This species feeds on small fishes, squids, and crustaceans (Compagno in prep.). The diet of E. spinax has been analysed as follows: crustaceans 74.8%, fishes 16.9%, cephalopods 6.9%, polychaetes 0.9% others 0.5% (Bello 1998, Cecchi et al. 2004). In the Rockall Trough in the Northeast Atlantic the diet of E. spinax was reported to consist mainly of benthopelagic organisms, with fish and crustaceans of secondary importance (Mauchline and Gordon 1983). Smaller specimens (<39 cm) of this species feed on mid-water fish that were completely absent from the stomachs of larger individuals. The differences in diet were thought to be partly due to prey selection and also because larger fish live at greater depths. In South Portugal a significant ontogenic variation in feeding ecology was observed, with specimens smaller than 17 cm TL feeding mainly on euphausiids, specimens from 17–27 cm TL feeding mainly on euphausiids and natant decapods and specimens larger than 27 cm TL feeding also on teleosts and cephalopods (Neiva et al. submitted). In Angolan waters, off the west African coast, the diet of this species has been described as follows: cephalopods (63%), crustaceans (33%) and teleosts (4%) (Zaera 2005).
This species is caught as a bycatch of bottom trawl fisheries and is known to be discarded by Italian (Abella and Serena 2002) and Spanish (Guallart 1990) fleets. Most specimens discarded are either dead or in very poor condition (J. Guallart pers. comm.). This species occurs at depths of 70–2,000 m, but mostly between 200–500 m in the Mediterranean. The main depth range of this species is within the range of Mediterranean fisheries. However, the ban on bottom trawling below depths of 1,000 m in the Mediterranean, adopted by all members of The General Fisheries Commission for the Mediterranean (GFCM), will afford protection in the deeper part of its bathymetric range. This measure came into force in September 2005.
Etmopterus spinax is most abundant in the northeast Atlantic between 400 and 800 m and large mature female E. spinax are found in waters around 600 m. This may suggest that these mature sharks are being affected more by the commercial deep-water fisheries than other life stages of E. spinax that are found in shallower waters. Therefore it is suggested that this species may also be susceptible to heavy commercial fishing in the northeast Atlantic (Coelho 2007).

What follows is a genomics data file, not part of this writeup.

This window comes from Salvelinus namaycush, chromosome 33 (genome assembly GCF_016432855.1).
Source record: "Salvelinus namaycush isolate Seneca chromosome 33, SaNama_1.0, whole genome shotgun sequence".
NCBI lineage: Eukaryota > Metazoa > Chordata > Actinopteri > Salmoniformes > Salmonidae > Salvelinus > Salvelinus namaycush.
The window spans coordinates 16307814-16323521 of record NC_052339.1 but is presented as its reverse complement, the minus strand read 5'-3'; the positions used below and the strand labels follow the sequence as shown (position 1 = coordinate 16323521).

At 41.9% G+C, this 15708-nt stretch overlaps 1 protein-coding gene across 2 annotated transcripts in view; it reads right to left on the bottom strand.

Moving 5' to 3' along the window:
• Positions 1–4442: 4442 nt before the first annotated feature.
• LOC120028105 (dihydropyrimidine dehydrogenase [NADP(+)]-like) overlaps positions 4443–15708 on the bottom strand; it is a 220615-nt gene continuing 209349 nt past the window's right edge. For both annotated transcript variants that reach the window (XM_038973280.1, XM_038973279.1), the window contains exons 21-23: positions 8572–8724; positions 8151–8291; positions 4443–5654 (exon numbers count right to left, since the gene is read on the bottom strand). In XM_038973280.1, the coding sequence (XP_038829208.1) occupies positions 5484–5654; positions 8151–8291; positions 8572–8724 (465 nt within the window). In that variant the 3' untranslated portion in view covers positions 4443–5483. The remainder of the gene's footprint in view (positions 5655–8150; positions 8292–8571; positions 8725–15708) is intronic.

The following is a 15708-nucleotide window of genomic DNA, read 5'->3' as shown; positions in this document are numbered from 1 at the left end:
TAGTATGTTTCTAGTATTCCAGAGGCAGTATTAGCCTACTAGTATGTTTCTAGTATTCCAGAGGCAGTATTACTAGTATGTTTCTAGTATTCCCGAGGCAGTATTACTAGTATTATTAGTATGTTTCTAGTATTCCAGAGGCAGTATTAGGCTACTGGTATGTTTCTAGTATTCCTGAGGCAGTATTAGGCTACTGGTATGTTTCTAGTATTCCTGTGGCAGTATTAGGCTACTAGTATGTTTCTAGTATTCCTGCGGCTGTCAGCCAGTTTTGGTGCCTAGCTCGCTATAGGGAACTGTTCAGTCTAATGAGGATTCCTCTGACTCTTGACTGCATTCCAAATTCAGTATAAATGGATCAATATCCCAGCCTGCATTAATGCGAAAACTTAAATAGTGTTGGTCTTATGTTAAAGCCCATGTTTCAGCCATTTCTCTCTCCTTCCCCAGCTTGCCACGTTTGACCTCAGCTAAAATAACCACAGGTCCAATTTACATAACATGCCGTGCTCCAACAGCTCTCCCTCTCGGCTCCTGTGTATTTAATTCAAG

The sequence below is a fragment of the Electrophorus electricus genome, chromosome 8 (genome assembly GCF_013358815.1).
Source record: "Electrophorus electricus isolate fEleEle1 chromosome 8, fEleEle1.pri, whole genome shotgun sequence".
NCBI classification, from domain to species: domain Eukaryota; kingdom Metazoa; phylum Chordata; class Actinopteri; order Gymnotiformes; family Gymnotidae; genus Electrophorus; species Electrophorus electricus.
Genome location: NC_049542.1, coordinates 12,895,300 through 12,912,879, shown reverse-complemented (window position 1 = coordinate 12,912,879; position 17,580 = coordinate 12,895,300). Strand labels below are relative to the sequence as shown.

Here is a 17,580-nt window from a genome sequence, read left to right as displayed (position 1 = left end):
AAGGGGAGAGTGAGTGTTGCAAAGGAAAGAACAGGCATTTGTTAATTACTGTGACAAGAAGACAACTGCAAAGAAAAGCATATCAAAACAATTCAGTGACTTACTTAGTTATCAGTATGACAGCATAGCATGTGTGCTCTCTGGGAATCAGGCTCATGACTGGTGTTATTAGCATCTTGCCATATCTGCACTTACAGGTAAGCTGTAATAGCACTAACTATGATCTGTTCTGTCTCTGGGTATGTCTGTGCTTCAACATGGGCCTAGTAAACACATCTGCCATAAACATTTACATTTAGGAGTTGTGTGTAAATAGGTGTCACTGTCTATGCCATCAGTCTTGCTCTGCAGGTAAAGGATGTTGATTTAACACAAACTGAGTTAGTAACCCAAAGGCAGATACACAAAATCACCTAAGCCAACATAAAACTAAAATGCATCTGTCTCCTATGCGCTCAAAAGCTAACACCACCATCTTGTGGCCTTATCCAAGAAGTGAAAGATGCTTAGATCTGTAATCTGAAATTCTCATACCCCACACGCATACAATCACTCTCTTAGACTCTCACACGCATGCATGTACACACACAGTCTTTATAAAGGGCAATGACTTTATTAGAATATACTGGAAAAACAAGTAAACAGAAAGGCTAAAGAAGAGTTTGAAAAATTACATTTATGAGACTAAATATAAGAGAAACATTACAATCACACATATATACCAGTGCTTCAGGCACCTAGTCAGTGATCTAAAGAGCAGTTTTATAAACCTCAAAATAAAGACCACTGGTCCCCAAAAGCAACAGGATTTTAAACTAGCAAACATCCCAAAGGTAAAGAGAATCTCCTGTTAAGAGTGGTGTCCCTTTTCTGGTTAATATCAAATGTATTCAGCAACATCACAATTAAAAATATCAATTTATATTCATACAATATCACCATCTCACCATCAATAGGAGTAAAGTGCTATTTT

It is caught as bycatch in bottomtrawls fishing for Nephrops norvegicus and Pandalus borealis in the Skagerrak and Kattegat by Swedish fishermen. It has never been recorded in logbooks and most is probably discarded at sea. Off the south coast of Portugal (Algarve), this species is captured in high quantities as bycatch of the deep water fisheries that operate at these depths, namely the bottom trawl fishery that targets Norway Lobster (Nephrops norvegicus), Red Shrimp (Aristeus antennatus) and Deepwater Pink Shrimp (Parapenaeus longirostris), and the near bottom longline fishery that targets European Hake (Merluccius merluccius), Conger Eels (Conger conger) and Wreck Fish (Polyprion americanus). In both fisheries, all captured specimens are discarded (Coelho et al. 2005a), and even though most are still alive when returned to sea, they usually have severe injuries (due to the long trawling periods or as a result of the hooks) that are likely to impair their survival.
Eastern Central and Southeast Atlantic
In general, very little is known of the threats that affect this species off the African coast. Off the Angolan coast, E. spinax is an uncommon species, captured rarely by bottom trawlers and always discarded. Where this species is common off Morocco (western Sahara), Mauritania, and Sierra Leone it is taken in trawls. However, catches are not recorded because of species identification problems and because this bycatch is discarded.
There are no species specific management measures. The General Fisheries Commission for the Mediterranean (GFCM) banned bottom trawling below depths of 1,000 m in the Mediterranean in February 2005 and this came into force in September 2005.
In Swedish waters (e.g., Skagerrak and Kattegat) bottom-trawls are required to have a selective grid that should help to reduce bycatch of E. spinax.
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|Citation:||Coelho, R. Blasdale, T., Mancusi, C., Serena, F., Guallart, J., Ungaro, N., Litvinov, F., Crozier, P. & Stenberg, C. 2009. Etmopterus spinax. The IUCN Red List of Threatened Species 2009: e.T161388A5412576.Downloaded on 21 April 2018.|